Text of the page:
In the previous article I talked about the main differences about linear and switching lithium battery charger.
Here I want to explain my project of a linear battery charger for lithium battery based on the IC AAT3681A.
For the first thing I want to share with you the schematic and then discuss every single component
The charger IC is AAT3681A,these are the main features:
- progammable current from 15mA to 500mA
- input voltage from 4V to 7.5V
- regulated output voltage at 4.2V for the version that I choose
- Shoutdown current <1uA
- State of charging Pin
- Overvoltage and Emergency thermal protection
- very small board: 17.8 mm x 15.3 mm
This is the AAT3681A pinout:
The breakout board pinout is (J1 connector from top to bottom):
- BAT: connected directly to the BAT pin of the AAT3681A, you must connect here the + terminal of the lithium battery that you want to charge
- IN: connected directly to the ADP pin of the AAT3681A, you must connect here the + terminal of the voltage source used for charging, for example the 5V pin of an USB port, the + terminal of a laboratory power supply or a 5V wall adapter.
This power supply must be able to source at least the charging current of the breakout board to allow the board to works well: so if the charging current is set to 200mA (default) a power supply that can handle 200 mA or more must be choose.(500mA or 1A power supply is recommended)
- VIO: you should connect to this pin an external voltage useful to pull up the resistor connected to the stat pin, this is useful to read the state of the STAT pin of the AAT3681A, if you connect for example a 3,3V on VIO you can read the STAT pin with a microcontroller that works with a 3,3V supply
- STAT: connect directly to the STAT pin of the AAT3681A, from this pin you can read the state of charging
- Reading a HIGH logic level means that charging is complete or there is NO charging activite at that time
- Reading a LOW logic level means that battery is in charging.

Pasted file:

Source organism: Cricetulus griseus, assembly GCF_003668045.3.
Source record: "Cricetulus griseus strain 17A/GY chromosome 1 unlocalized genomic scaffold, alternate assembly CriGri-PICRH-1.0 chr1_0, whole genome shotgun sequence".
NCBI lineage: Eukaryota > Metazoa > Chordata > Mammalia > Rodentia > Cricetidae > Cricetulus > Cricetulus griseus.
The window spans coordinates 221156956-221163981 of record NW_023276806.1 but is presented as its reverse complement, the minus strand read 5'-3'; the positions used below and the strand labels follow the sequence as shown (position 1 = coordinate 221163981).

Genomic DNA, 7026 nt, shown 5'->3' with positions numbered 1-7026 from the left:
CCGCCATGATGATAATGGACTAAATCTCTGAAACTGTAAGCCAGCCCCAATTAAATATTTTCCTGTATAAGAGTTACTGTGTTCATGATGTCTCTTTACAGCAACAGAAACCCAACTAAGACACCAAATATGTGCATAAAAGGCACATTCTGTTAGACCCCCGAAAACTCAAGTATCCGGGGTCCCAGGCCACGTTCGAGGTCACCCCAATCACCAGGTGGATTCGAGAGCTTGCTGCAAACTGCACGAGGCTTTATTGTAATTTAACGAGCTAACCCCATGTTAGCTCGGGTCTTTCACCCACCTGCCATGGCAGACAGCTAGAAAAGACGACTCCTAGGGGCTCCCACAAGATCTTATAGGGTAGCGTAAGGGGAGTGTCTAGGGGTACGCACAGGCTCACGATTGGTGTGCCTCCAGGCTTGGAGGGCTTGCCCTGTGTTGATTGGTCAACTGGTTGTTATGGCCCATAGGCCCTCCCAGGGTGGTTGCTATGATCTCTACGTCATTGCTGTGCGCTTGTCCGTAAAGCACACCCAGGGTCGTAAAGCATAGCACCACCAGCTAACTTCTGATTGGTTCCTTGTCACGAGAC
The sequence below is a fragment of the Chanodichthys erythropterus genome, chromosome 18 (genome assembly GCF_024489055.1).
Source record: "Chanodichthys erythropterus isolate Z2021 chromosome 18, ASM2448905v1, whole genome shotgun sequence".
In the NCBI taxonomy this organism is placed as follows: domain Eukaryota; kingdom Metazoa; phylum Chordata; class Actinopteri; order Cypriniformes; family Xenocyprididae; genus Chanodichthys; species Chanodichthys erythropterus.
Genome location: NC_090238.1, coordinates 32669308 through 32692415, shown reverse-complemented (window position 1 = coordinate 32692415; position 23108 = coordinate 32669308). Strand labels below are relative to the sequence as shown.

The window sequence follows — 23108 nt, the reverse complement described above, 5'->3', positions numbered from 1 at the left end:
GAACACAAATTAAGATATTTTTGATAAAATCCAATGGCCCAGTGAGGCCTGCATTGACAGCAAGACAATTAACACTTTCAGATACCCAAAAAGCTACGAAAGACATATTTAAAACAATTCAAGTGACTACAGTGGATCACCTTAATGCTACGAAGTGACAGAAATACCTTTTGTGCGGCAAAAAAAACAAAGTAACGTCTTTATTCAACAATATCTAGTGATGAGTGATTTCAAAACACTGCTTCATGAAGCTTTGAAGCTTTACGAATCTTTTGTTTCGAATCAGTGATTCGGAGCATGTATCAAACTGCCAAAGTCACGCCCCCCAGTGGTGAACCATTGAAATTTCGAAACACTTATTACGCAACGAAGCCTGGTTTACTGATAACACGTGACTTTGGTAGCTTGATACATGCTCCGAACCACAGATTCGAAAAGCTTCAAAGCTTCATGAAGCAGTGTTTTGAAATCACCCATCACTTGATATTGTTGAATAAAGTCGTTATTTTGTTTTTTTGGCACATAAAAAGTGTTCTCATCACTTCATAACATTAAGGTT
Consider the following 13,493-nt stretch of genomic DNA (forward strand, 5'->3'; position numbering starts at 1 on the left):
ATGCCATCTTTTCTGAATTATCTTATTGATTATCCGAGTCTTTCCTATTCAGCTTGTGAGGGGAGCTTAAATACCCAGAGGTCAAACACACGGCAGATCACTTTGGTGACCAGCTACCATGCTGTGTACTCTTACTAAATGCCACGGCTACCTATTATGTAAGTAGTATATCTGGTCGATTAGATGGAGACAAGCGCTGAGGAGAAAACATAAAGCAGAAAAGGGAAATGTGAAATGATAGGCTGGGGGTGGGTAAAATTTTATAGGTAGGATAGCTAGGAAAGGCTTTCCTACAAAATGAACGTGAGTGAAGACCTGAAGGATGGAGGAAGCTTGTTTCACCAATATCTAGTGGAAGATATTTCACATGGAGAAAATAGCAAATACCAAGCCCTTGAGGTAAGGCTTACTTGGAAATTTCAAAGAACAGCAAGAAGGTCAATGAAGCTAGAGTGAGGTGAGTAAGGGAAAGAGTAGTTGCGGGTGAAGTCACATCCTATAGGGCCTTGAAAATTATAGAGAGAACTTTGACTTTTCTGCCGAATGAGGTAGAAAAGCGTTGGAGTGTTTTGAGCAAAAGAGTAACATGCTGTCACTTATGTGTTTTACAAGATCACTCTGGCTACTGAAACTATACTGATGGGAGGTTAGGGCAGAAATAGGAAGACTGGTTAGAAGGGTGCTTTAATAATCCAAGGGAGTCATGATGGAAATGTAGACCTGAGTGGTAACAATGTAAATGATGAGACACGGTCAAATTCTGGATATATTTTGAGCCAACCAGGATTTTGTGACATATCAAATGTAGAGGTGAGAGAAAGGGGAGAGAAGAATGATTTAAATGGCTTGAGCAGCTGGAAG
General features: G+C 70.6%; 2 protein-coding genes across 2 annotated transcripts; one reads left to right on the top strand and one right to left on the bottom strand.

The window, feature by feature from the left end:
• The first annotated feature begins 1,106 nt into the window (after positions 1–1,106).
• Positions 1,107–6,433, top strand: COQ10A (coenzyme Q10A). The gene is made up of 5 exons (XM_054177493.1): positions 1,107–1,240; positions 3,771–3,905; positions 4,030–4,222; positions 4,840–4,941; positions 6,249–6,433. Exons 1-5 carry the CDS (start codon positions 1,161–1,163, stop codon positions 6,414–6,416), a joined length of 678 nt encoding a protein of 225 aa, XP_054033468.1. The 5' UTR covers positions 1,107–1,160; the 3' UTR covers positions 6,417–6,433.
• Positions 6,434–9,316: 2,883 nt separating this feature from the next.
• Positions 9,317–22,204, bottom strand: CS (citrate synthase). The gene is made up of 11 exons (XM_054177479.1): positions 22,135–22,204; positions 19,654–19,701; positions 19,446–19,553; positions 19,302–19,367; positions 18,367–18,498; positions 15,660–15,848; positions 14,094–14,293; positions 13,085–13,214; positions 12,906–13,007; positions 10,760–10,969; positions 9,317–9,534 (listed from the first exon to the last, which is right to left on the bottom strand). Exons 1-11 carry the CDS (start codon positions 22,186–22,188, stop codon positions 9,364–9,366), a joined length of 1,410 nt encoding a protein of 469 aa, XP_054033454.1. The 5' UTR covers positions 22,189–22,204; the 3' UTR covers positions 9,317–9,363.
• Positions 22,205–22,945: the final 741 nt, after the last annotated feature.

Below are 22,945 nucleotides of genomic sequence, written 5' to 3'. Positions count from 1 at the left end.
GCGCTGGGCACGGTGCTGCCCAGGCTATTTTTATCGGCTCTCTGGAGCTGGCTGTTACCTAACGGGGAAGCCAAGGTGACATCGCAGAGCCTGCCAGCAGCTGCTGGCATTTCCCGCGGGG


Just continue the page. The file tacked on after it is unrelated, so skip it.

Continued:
- EN: directly connect to the EN pin of the AAT3681A,
- When EN is pulled to a HIGH logic level, the AAT3681A is enabled.
- When left open or pulled to a LOW logic level, the AAT3681A will shut down and forced into the sleep state.
- GND: directly connect to the GND pin of the AAT3681A, connect it to the GND of your entire circuit
AAT3681A needs very few components to works, in this circuit there are:
- CIN is a 10uF ceramic capacitor, it is a decoupling capacitor that ensure that the input voltage will be good regulated
- CBAT is a 10uF ceramic capacitor, it ensure circuit stability and this high capacitance allow to connect battery also at more distance from the charger
- R2 is a pull up resistor useful to read that STAT pin of the charger
- R1 is 8.06KΩ resistor useful to programming the charging current of the charger,here is the table to select the correct resistor for your desired charging current
in this circuit I choose R1=8.06K that correspond a current of 200 mA.
Why I choose a low current like this if I can handle up to 500mA?
Because the most important parameter when you design a circuit with a linear battery charger is to take care that the power dissipation of the charger stay lower than the maximum power dissipation allowed by the IC
take a look at this graph:
It show that if you provide 5V in ADP pin, at Ta=25 °C and without PCB thermal enhancements, the charger can handle up to about 340 mA.
This is why I choose a standard charging current of 200mA, according to this graph you should be able to charge the battery at 200mA also at Ta=60°C when you provide 5V, given for example from an USB port, to ADP pin.
In a typical condtion of Ta=25°C this charger will work very well at 200mA.
In general, the worst condition is the greatest voltage drop across the charger IC, that is when battery voltage is
charged up to the preconditioning voltage threshold(when the battery voltage is low).
In the next article I’ll show you how to use this breakout board with a microcontroller and in standalone mode.